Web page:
Here are some of my more notable Massachusetts direct ancestors (not including the Plymouth folks from the last post or those who would go on to Rhode Island and Connecticut, which we’ll talk about in future posts). Click on the links below to learn more.

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Henry Adams the ancestor of President John Adams and all his illustrious progeny. He settled in Braintree in 1633. He is my (9th) great grandfather. (We are also descended from Boylstons, whom John Adams also counted among his ancestors)

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William Pynchon — Arrived in 1630 or before and founded the town of Roxbury. He didn’t like the rocky soil there (for which the town is named) and so headed an expedition west and founded the town of Springfield in 1635. Pynchon’s son John founded the towns of Northampton, Westfield, and Hadley. His daughter Mary married Elizur Holyoke, for whom Mount Holyoke and the town of Holyoke are named. I am descended from his daughter Ann. And you’ve already guessed the name of another Pynchon descendant, novelist Thomas Pynchon.  (The naming of the protagonists in Hawthorne’s novel The House of the Seven Gables is a coincidence). 

Rev. John Eliot

Rev. John Eliot

James Penniman — One of the first settlers of Braintree in 1631. He came with his wife Linda Eliot and her brother John Eliot, the “Apostle to the Indians”

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Cotton Mather: Relation

Henry Woodward and Elizabeth Mather arrived in 1635 on the same ship with Elizabeth’s brother, Reverend Richard Mather, father of Increase Mather and grandfather of Cotton Mather (if you don’t these names you really ought to).  They originally settled at Dorchester; at Mather’s prompting, the Woodwards were to be among the first settlers  of the western Mass. town of Northampton.

Captain Joseph Weld — moved to Massachusetts with his two brothers by the mid 1630s.  Joseph served in the Pequot War of 1637 and amassed a great deal of land that now makes up the area called Jamaica Plain. His son John served as an officer in King Philip’s War; I am descended from Joseph’s daughter Elizabeth. Among the descendants of this illustrious family are Massachusetts Governor William Weld, and the actress Tuesday Weld.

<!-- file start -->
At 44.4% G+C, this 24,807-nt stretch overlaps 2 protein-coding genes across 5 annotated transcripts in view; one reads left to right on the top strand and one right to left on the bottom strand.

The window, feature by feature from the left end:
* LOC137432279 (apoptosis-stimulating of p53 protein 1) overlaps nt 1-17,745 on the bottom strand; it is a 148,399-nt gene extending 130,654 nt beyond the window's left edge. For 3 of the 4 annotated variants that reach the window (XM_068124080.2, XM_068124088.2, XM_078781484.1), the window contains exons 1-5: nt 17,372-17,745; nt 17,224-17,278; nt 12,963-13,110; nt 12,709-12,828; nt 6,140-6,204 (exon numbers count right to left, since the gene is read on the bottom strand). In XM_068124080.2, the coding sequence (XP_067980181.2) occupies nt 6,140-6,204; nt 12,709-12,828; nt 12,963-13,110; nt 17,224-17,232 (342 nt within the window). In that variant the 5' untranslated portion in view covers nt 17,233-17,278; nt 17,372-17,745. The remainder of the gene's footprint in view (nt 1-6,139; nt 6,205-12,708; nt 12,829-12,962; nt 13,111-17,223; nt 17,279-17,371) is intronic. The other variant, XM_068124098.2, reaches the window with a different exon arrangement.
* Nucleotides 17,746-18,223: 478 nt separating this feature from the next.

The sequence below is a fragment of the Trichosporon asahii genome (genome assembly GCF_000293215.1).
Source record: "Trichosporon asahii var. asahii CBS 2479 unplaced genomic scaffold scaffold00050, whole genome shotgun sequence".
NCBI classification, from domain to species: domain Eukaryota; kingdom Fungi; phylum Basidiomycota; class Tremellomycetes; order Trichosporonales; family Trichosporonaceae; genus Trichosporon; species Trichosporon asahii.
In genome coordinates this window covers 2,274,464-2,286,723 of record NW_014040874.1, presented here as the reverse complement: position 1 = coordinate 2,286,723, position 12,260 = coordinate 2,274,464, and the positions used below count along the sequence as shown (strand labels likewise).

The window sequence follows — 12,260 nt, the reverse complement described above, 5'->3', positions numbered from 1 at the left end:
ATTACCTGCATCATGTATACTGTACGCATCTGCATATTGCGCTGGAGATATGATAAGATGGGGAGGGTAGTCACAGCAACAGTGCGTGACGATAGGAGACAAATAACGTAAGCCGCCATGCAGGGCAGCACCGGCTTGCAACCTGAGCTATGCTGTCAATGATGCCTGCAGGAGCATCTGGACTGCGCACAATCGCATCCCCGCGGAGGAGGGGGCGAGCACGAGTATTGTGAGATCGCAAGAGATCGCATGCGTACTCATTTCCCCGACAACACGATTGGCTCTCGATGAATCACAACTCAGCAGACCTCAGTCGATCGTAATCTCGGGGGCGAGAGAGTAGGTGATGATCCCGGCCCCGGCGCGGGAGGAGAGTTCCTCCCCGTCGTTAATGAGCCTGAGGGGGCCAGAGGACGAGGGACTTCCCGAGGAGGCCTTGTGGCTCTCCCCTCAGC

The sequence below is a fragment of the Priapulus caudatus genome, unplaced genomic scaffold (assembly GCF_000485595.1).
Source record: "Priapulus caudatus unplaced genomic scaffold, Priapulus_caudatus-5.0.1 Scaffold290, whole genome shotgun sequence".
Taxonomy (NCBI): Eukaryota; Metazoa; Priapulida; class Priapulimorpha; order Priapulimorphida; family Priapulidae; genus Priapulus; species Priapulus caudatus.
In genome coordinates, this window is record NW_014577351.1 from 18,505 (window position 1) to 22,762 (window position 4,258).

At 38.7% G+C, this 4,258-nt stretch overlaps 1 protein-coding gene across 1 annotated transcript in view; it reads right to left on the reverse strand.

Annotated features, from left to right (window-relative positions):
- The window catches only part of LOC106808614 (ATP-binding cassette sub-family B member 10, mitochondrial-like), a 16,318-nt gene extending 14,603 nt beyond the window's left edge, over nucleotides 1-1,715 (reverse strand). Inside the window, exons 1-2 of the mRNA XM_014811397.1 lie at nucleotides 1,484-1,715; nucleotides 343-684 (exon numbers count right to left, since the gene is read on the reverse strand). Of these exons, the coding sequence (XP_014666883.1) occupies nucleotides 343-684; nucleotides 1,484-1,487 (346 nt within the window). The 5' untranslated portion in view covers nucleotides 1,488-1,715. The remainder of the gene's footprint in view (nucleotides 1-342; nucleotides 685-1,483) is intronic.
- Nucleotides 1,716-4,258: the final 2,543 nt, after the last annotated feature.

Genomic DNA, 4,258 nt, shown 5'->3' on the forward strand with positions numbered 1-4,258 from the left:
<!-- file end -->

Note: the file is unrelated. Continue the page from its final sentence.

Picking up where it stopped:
Robert Williams — arrived in Boston in 1637 and was a prominent citizen in Roxbury for over 50 years. He is more notable perhaps for his descendants: great-grandson Col. Ephraim Williams, founder of Williams College and hero of the French and Indian War;  great-grandson Rev. Elisha Williams, Rector of Yale; and great-great-grandson William Williams a signer of the Declaration of Independence.

Major-General Humphrey Atherton — undoubtedly the most heinous individual on this page. Holder of the highest military rank in New England his job description according to Wikipedia is quite hilarious “taking part in the acquisition of Native American lands, the persecution of Quakers, and the apprehension and convictions of heretics.” He arrived in America in 1637 and became one of the first citizens of Dorchester. In addition to his military rank he also held a number of political positions. More detail here. 

Francis Johnson — Johnson was a Presbyterian separatist leader, a minister, theologian and author who led a community of exiles in the Netherlands.  Like John Robinson (see our Plymouth post) he never made the journey to America. But his daughter Perseverance Johnson and her husband Deacon John Greene (my 9th great grandparents) came to the Massachusetts Bay colony in 1632.

Michael Metcalf was a prosperous manufacturer in England who was persecuted for his religious beliefs and had to flee for his life. He escaped with his wife, nine children and one servant to Boston in 1637. He subsequently became one of the founders and town leaders of Dedham. You can read his story here. 

Robert Abell — arrived 1630. Read all about him and his illustrious family here. 

Deacon Samuel Edson — arrived in Salem in the 1630s and after 1650 became one of the original proprietors of Bridgewater in the Plymouth colony, where he was a church deacon and community leader for over 30 years.